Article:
Churchie undertook world-leading research into the impact of learning spaces, teaching practice and educational outcomes. The School drew on expertise and research within the School as well as university and industry partnerships.
In 2015, Churchie secured a prestigious Australian Research Council grant to undertake this project, which will have long-lasting and substantial impacts in education across the world. The project was one of the largest ever educational focused research projects funded by the Australian Commonwealth Government.
Churchie students are already experiencing the benefits of innovative learning environments, such as the Hayward Midson Creative Precinct, and we welcome you to visit the School
to experience these facilities for yourself. This project was led by Churchie’s Director of Innovation Mr Terry Byers, who has authored eight peer-reviewed papers
on Churchie’s research as part of his PhD programme. Furthermore, the project enjoyed the support of Churchie’s dedicated and inspiring teaching staff. Their ability to embrace change, to innovate and to take informed risks has ensured that Churchie continues to lead internationally in education.
To respond to the learning needs of today’s learners, schools across Australia and New Zealand are investing significantly in building innovative learning environments (ILEs). These spaces are multi-modal and rich in technology, with flexible layouts to accommodate socially-oriented, participatory and independent learning.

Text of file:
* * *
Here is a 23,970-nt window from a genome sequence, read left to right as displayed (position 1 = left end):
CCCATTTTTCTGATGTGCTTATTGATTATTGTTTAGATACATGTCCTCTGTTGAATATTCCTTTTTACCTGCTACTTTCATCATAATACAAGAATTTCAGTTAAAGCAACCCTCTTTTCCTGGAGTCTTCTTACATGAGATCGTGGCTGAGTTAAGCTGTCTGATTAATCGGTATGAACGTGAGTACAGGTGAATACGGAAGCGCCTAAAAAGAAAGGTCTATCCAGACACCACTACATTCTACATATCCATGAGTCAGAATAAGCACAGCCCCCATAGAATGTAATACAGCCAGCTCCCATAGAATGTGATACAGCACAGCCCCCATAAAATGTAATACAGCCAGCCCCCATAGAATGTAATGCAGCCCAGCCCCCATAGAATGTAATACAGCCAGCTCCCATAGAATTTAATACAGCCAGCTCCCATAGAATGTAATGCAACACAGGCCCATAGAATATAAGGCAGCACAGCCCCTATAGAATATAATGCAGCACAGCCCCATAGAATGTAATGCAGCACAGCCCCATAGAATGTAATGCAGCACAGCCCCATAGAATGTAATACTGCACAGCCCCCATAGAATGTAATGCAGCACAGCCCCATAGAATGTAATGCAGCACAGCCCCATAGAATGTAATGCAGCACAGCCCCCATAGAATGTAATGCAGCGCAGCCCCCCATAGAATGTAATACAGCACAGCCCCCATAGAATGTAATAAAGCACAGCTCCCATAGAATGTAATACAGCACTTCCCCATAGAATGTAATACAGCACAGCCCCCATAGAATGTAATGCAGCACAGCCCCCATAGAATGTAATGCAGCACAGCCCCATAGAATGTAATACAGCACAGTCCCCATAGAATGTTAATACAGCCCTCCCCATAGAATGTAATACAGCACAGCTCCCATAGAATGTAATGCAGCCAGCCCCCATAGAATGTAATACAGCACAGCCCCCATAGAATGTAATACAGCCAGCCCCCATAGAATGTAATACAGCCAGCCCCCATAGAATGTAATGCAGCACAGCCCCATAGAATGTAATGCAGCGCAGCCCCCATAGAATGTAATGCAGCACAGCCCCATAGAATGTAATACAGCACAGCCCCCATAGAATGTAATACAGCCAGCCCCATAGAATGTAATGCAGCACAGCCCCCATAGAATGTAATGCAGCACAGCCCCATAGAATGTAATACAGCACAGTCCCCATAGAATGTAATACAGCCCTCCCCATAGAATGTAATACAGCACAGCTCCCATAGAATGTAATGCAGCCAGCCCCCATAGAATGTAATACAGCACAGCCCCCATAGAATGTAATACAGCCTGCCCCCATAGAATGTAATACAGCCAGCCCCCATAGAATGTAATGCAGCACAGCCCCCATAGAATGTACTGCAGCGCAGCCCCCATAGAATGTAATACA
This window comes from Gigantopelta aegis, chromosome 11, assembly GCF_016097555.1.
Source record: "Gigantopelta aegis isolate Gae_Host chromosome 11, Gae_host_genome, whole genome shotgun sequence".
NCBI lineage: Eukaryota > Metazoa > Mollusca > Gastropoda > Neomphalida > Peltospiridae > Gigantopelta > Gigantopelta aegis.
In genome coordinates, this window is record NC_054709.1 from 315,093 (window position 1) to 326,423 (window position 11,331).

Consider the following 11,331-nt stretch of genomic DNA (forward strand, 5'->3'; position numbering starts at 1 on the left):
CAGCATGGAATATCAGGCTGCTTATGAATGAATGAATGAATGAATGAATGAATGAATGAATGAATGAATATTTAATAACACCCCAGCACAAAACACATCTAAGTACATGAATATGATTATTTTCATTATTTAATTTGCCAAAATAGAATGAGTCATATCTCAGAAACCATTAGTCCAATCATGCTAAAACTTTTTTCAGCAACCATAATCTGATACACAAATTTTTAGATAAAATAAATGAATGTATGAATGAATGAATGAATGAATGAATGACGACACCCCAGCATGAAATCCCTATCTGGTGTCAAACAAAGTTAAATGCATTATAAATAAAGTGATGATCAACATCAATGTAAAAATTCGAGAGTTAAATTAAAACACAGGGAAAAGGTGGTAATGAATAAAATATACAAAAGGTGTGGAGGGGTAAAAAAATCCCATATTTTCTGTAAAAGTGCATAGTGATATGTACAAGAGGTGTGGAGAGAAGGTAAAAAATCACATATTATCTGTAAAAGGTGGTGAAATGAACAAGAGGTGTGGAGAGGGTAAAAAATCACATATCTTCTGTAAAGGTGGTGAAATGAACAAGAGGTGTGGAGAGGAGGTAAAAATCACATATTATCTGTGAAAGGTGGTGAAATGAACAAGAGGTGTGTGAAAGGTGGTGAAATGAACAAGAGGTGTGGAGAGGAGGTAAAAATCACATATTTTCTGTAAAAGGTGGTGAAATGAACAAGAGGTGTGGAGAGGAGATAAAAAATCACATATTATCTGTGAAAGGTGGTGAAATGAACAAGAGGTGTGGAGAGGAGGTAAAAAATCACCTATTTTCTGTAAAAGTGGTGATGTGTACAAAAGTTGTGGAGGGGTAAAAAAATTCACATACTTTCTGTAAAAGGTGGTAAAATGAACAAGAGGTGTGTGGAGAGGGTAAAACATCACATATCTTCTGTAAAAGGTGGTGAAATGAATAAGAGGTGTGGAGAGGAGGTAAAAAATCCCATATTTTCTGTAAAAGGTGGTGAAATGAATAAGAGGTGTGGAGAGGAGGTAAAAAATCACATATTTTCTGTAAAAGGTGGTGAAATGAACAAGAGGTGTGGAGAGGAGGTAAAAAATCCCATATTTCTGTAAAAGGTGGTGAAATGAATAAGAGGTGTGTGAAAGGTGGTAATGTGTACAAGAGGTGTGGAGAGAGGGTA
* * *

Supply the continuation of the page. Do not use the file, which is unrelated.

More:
Despite the massive ILE infrastructure development, there is a paucity of evidence to inform the alignment of teaching practices. It is now clear that new learning modalities demand new teaching methods. These require significant changes in approaches to teaching. The research team of the Innovative Learning Environment and Teacher Change project is uniquely situated to address this issue.
This project aimed to bridge a gap between the educational potential of ILE design, and their actual performance, working with schools, government and industry. The key objective of this project was to analyse the relationships between quality teaching and effective use of ILEs, creating robust data to verify this impact and guide developments in pedagogy, policy and design and produce strategies to enable improved learning in schools across Australia and New Zealand.
Linking Pedagogy, Technology and Space observational metric
Churchie is one of the few educational institutions, globally, to have empirically evaluated the learning return on the investment of its new generation learning environments. Quantitative evidence from these initial studies informed the design of the Hayward Midson Creative Precinct and has enabled the School to evaluate the effectiveness of this learning space on student outcomes and teacher pedagogies. Such research has enabled the School to pioneer innovative tools that are now used internationally.